C. H. Scribner, for defendant in error. • Miller, J. This is an action on bonds and interest coupons thereto attached, signed by the trustees of Brown township, payable to the Springfield, Mt. Vernon & Pittsburgh Railroad Company, or its assigns, on the first day of October, 1871, and dated April 20, 1853. The plaintiff says she is the owner and holder of the bonds and coupons, and in explanation of her title alleges that “after execution and delivery of said note to said railway company as aforesaid, and in the year 1854, the said railroad company did indorse and deliver said note and the coupons thereto attached to Brown, Collins & Brown, and that said Browns, Collins & Brown afterwards indorsed and delivered said note and coupons to Richard B. Hopple, and Richard B. Hopple afterwards indorsed and delivered said note and coupons to the plain
tiff, who now holds and owns the same. The defendants for answer, among other matters, filed two pleas of a former adjudication, in which the bonds were declared to be void, and rely upon these in bar of the action.
The first of these pleas, called defense No. 3, sets out a suit by one Hiram Hipple, plaintiff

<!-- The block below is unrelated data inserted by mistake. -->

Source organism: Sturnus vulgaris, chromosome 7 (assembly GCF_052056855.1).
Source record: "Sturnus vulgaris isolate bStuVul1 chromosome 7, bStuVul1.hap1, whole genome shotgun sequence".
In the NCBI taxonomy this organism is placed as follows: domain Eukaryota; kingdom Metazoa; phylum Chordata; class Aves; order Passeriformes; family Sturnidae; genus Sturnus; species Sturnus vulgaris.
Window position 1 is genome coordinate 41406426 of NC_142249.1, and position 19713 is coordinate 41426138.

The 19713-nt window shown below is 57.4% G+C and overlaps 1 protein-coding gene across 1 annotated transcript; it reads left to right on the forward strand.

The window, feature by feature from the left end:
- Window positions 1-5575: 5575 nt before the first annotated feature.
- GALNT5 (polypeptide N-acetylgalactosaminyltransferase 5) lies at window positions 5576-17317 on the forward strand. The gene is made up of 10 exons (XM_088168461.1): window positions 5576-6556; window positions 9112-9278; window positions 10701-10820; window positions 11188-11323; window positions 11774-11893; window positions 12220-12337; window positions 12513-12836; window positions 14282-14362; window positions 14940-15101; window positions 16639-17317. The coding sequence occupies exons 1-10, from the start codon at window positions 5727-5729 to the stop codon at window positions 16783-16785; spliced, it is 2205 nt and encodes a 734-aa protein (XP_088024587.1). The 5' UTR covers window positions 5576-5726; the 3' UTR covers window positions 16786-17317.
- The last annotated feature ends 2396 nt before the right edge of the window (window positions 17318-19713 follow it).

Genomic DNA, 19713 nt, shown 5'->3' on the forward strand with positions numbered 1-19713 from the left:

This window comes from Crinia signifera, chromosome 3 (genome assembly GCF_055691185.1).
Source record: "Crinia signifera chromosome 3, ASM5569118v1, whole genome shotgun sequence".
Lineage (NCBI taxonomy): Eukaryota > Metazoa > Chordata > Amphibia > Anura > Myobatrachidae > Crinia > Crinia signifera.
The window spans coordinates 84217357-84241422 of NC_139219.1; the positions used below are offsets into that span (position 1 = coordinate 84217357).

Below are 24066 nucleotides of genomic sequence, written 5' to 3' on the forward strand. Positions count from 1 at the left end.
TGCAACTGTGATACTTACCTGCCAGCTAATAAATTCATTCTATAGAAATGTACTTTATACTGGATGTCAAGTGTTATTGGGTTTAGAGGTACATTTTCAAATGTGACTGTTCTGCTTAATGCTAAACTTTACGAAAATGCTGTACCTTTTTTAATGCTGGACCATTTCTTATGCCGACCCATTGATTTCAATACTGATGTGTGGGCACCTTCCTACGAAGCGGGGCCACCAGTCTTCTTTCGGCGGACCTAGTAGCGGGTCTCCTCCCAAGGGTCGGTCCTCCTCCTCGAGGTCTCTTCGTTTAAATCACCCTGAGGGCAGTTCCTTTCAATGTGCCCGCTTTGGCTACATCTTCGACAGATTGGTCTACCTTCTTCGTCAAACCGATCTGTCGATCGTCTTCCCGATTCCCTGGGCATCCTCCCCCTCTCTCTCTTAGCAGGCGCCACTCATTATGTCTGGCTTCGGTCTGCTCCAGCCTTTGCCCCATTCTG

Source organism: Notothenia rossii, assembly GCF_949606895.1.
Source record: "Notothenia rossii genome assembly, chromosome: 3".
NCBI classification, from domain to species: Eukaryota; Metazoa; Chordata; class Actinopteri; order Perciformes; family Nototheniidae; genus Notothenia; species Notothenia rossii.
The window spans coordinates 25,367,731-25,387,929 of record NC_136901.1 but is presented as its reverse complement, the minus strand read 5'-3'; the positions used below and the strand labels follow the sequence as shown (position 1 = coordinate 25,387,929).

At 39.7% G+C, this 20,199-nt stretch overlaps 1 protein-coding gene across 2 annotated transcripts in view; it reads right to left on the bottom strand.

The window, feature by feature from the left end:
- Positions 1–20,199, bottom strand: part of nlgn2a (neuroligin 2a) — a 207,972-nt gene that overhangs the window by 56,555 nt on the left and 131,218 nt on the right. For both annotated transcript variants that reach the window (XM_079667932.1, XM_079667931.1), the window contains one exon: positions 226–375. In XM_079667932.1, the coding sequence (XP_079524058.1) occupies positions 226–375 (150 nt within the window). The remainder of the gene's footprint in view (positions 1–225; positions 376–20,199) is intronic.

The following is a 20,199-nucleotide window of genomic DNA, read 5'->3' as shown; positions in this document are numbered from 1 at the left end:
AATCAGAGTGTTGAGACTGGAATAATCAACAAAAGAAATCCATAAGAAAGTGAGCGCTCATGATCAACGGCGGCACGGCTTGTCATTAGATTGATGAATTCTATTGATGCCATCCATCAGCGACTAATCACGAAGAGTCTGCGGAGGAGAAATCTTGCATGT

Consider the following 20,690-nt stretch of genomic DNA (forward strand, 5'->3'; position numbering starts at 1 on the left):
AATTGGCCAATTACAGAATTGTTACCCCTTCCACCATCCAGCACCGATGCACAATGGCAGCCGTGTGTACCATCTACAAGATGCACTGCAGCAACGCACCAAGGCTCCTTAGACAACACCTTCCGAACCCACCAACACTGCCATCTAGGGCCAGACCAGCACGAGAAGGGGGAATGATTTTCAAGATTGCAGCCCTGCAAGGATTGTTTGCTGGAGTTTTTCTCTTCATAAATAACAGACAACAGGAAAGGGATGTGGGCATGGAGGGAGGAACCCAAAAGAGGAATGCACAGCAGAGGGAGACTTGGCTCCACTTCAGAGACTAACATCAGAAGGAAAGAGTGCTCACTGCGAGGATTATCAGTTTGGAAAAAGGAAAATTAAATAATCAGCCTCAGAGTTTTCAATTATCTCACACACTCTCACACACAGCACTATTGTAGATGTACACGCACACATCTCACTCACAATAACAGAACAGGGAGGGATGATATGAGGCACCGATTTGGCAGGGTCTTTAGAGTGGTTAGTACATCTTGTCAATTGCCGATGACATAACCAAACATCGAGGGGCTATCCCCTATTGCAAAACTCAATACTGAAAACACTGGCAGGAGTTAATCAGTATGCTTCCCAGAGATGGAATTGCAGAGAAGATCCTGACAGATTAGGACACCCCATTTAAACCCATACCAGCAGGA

, against the trustees of Brown township, Robert B. Hopple, and others, in which he alleges himself to be the owner of real estate incumbered by a mortgage to secure the payment of the bonds on which the present suit is brought, and that said defendants, among whom was the Richard B. Hopple from whom plaintiff in this suit purchased the bonds aforesaid, asserted a claim to his land on account of said mortgage. The plea further alleges that the holders of the bonds, among whom was Richard B. Hopple, filed their answer and cross-bill alleging the bonds and mortgage to be valid, and pray that the bonds and mortgage might be declared to be valid, and for a decree of foreclosure of the mortgage, and that in said cross-bill said Richard B. Hopple set up as the foundation of his prayer for relief, his ownership of the identical bonds now set forth in this action. In the suit on the mortgage, which was finally appealed to the supreme court of the state, Hopple and the other bondholders failed, and were adjudged to pay costs on the ground of the want of authority in the trustees of Brown township to issue the bonds. To this suit the trustees of Brown township and Richard B. Hopple and other bondholders were parties. The second plea sets forth an application by Richard B. Hopple, in his right as owner of these bonds, for a writ of mandamus from the supreme court of Ohio to compel the trustees of Brown township to levy a tax to pay the interest on said coupons. To the alternative writ the trustees answered, denying the validity of the bonds, and the court decided that the supposed bonds and coupons were issued without any legal authority, and without any authority to take stock in the railroad company to which they were delivered, and gave judgment for costs against said Hopple. The plea also avers that said bonds were not transferred to Annie Louis, plaintiff, until long after said bonds and coupons were due. • To these pleas demurrers were filed, and the demurrers overruled, and plaintiff not desiring to replyor plead further, judgment was rendered for defendant. The error assigned by plaintiff is the overruling of these demurrers.